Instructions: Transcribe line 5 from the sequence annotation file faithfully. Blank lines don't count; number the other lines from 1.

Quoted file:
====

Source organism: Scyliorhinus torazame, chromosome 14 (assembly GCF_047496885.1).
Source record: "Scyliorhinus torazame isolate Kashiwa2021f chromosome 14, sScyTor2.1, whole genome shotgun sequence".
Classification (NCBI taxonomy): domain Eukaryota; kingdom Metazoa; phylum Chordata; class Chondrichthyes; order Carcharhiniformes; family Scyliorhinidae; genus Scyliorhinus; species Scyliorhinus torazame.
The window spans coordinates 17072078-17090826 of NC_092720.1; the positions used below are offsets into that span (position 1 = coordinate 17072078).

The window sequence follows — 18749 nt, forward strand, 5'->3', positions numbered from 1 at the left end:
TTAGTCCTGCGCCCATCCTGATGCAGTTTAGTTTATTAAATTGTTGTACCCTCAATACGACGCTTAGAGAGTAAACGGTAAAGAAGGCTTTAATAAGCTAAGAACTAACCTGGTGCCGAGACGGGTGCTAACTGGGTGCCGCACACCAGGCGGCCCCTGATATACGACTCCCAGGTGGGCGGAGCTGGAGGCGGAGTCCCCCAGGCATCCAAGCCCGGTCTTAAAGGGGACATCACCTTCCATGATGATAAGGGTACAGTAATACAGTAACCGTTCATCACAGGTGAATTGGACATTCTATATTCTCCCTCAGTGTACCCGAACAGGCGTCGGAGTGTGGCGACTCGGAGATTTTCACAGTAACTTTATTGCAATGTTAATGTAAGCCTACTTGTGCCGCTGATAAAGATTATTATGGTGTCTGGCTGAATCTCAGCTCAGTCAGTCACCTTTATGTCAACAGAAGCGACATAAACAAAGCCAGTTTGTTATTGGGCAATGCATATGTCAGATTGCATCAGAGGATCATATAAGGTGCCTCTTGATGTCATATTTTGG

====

The window sequence follows — 18749 nt, forward strand, 5'->3', positions numbered from 1 at the left end: